Once inside the pond or cove, you assume a ready position on the bow. There’s no chatter, only hushed tones that are essentially a loud whisper. If we don’t see any cruisers, we systematically attack the mangrove-choked shoreline. In particular, you look for structure, like downed trees and especially little notches in the shoreline or micro-creek mouths. It’s a precision cast — the closer to the mangrove roots the better, and watch out for those overhanging branches that want to eat your fly — then short, fast strips the moment the fly touches water. I didn’t know it yet, but if there are snook or tarpon lying in wait, they will race to the fly with breathtaking speed.

I was working one of those little notches in a shaded corner when it happened. The water bulged, I felt a bump, and I saw a large shadow turn and melt away into the tobacco-stained water.

Snook. A good one.

There was no hook set, no point-finding-purchase, no sense that the fish was spooked. So I made the same cast.

The bulge re-appeared, moving at attack speed, and the snook slammed into the fly. I’ve screwed up plenty of hook sets in my life, but not this one. Rod tip down and dirty, hard strip back and to the right, and the Everglades exploded.

Right from the start, I felt like I had this fish. (A strong set and 20-pound test is good for confidence.) Still, when you’ve never caught a species before, you don’t know how it’s going to behave. This fish did everything in its power to screw me up, like repeatedly trying to find refuge in the submerged roots and sounding under the boat. I never put it on the reel; it was all hand stripping. “Don’t let him breathe!” was constantly running through my head, and Mark did a great job of kibitzing during the battle. Then, the inevitable. Snook landed.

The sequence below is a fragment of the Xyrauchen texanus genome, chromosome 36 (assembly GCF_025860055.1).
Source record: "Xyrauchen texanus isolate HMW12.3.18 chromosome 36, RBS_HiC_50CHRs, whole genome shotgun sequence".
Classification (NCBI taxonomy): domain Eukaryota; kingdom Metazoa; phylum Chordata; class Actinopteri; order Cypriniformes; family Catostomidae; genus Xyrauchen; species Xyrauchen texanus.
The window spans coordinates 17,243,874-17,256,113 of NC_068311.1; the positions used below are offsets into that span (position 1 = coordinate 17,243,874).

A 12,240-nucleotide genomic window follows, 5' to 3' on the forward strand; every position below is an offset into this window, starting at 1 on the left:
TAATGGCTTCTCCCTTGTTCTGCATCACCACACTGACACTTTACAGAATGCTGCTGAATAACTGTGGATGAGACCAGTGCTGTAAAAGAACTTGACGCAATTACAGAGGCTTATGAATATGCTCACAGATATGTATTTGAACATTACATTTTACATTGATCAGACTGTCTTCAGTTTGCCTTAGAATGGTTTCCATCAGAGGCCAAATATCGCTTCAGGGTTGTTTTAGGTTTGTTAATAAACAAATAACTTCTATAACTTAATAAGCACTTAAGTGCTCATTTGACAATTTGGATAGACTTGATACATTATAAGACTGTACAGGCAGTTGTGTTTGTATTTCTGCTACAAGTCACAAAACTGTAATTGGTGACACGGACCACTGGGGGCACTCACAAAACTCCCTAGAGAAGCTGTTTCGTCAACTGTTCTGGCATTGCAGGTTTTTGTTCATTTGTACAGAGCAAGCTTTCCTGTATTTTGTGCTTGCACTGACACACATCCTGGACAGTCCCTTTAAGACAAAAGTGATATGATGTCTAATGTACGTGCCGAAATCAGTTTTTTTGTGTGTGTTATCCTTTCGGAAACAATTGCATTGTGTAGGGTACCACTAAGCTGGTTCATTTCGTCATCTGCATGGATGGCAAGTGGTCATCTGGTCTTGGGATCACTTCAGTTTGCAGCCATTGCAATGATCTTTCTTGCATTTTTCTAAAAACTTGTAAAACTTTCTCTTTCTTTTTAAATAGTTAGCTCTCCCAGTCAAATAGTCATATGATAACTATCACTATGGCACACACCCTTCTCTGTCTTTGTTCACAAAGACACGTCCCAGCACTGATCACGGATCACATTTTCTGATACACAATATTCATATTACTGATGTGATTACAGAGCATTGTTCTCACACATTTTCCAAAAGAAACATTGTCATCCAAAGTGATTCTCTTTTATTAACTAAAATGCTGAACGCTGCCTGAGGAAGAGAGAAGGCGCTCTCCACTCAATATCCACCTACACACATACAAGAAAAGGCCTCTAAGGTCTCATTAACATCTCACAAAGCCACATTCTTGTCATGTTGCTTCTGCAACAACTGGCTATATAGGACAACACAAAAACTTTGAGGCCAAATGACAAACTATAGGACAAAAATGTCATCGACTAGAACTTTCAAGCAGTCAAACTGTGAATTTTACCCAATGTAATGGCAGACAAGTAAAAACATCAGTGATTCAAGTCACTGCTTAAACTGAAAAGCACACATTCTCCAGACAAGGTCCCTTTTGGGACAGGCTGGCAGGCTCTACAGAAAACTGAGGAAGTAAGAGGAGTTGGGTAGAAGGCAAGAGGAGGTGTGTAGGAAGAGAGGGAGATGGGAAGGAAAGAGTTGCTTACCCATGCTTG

Time for a victory cigar. My first striper on the fly went 30″. My first snook was in the same ballpark. What a magnificent beast! Snook will color to match their surroundings, and this one is perfectly camouflaged for the dark bottom of its home. Taken on Mark’s Blue Claw streamer. Photo by Mark Giacobba.

Most of the rest of the day was anti-climatic. We found another stretch of shoreline, this time in the sun, that was infested with smaller snook, 12″-16″. It was a great opportunity to observe how snook ambush feed. The speed with which they move to their target is impressive. We didn’t count, but it had to be at least a dozen more snook to hand.

While fun, these smaller fish can lull you into a false sense that you are infallible. I remember losing a pig of a striper on the Cape a few years ago. Dink after dink after dink — then when a really good bass hit, I was unprepared and dropped the fish. You can see where this is going. All of a sudden, I rolled a tarpon. I was so surprised that I was late on the set. I still thought I had him, but after a moment of wild spray and boiling water, it was gone. I stood alone on the front deck, the heat of regret and embarrassment crawling up the back of my neck. You gotta set the hook, Steven. You gotta set the hook.

Still, it was hard to let that moment trump the victory of the morning. I had my snook, and then some. And I also had tomorrow.

“Summer on the Farmington” film premier Jan 12, 2022